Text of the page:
It’s better to be promiscuously curious—to pull a little bit on a lot of threads and see what happens. Big things start small. The initial versions of big things were often just experiments, side projects, or talks, which then grew into something bigger. So start lots of small things.

Prolificacy matters. The more things you experiment on, the greater the chance of discovering new horizons. However, trying lots of things also means failing at a lot of things.

The prerequisite of having a lot of good ideas is to also have an equal amount of bad ones.

Starting and iterating

Coming back to focus and consistency the way to start is to take small steps and make iterations.

Start with the simplest thing that works. Don’t push too much stuff.

Refrain from planning again. It’s necessary when coordinating many people but completely avoidable in the beginning.

Take risk. Don’t look for certainty and predictability.

When failure happens, the benefit is that you’ve had an experience that nobody else had with questions nobody else asked.



  • Energy
  • Time
  • Optimism
  • Freedom


  • Knowledge
  • Efficiency
  • Money
  • Power

On copying

There is a good and bad kind of copying.

The powerful kind is taking something from one subject and bringing it into another. History is full of discoveries based on such mechanisms.

It’s also worth looking at negative examples as these can be a learning field, similar to the good ones.

Finding people

A lot of people who are good at their work are hobbyists and they are happy to talk about it.

Seeking people is an advantage, there is a lot that can be done with the right help given some projects require collaboration. That also means venturing into management.

Such as in relationships, external people affect you, so play long-term games with ethical people.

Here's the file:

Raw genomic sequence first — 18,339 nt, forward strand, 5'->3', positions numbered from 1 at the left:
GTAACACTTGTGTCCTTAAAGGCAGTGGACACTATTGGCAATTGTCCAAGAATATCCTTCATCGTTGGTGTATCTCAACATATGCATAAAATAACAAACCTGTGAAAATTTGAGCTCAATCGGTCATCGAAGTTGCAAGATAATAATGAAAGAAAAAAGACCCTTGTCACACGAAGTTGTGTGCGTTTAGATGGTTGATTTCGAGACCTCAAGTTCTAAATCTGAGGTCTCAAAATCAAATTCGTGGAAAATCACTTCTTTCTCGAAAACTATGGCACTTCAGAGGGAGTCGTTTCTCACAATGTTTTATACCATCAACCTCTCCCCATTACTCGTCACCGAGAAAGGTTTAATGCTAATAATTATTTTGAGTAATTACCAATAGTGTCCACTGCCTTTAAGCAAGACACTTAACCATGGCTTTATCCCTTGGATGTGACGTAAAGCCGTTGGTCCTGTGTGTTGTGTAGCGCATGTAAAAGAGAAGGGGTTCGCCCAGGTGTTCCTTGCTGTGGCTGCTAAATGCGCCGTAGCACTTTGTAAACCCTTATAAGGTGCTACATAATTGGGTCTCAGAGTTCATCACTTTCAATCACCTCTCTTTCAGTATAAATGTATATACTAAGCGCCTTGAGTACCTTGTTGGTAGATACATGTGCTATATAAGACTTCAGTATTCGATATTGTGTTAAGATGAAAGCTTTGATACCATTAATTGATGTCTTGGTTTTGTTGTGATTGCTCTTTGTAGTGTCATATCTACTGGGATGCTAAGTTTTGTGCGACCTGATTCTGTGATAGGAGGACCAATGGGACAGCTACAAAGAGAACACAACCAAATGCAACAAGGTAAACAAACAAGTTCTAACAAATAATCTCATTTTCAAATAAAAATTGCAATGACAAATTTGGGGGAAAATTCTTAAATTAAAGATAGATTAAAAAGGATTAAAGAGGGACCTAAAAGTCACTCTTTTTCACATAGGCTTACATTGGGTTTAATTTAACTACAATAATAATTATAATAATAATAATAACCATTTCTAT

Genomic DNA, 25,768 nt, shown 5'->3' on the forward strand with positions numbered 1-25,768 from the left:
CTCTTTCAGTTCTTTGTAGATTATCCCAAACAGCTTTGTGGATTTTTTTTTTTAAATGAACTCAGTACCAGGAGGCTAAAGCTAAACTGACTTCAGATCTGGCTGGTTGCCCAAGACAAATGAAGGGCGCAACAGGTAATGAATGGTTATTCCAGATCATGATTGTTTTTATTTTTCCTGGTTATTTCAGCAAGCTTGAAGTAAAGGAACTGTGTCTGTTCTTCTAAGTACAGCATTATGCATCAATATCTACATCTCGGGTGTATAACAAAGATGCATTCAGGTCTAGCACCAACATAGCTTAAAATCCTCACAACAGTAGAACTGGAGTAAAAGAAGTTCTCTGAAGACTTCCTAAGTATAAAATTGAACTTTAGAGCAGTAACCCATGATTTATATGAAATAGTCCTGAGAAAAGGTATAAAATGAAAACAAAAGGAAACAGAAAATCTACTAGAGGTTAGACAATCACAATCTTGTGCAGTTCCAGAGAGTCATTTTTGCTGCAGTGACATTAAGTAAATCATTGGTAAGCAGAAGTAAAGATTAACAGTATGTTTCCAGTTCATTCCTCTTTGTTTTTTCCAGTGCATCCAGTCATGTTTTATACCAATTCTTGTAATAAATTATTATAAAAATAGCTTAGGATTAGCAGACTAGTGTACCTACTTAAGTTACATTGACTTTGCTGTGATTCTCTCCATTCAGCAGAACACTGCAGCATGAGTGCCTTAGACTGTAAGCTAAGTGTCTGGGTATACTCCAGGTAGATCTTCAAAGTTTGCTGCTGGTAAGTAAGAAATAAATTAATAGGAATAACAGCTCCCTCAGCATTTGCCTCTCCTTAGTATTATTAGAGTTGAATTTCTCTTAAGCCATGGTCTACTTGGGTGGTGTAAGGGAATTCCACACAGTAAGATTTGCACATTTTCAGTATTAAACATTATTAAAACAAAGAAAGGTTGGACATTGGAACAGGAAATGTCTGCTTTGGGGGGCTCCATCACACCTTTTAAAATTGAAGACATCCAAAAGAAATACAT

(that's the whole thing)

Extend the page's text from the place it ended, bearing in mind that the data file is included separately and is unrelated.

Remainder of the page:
Quality over quantity.


Morale also compounds. Good work raises morale and it works the other way around too.

When you are stuck switch to easy work.

Setbacks will test morale. Hard problems will always test it and there is a time to go back to the drawing board.

Never giving up is not a good advice. At times its the right decision. A better version would be:

Never let setbacks panic you into backtracking more than you need to.

Learn to differentiate between good pain and bad pain. There is an effort and there is damage.


Look for people who energize you. Cut the ones who drain you.

Don’t marry a person who sees your work as competition for attention. Given your ambition, you need to work.


People who are ambitious and don’t achieve much become bitter and it’s dangerous not to do great work. They are also not the happiest, but they are happier if they would have otherwise been without it.

The prestige of a type of work is at best a trailing indicator and sometimes completely mistaken. If you do anything well enough, you’ll make it prestigious. So the question to ask about a type of work is not how much prestige it has, but how well it could be done

Don’t let competition drive your decisions.

Curiosity is the best guide. Your curiosity never lies, and it knows more than you do about what’s worth paying attention to.

Curiosity is the core. It will:

  • Choose the field
  • Get you to the frontier
  • Cause you to notice gaps
  • Drive to explore them

The whole process is a kind of dance with curiosity.

The factors in doing great work:

  • Ability
  • Interest
  • Effort
  • Luck

Most people should be doing great work, but what holds them back is a combination of:

  • Modesty
  • Fear

The discoveries are out there, waiting to be made. Why not by you?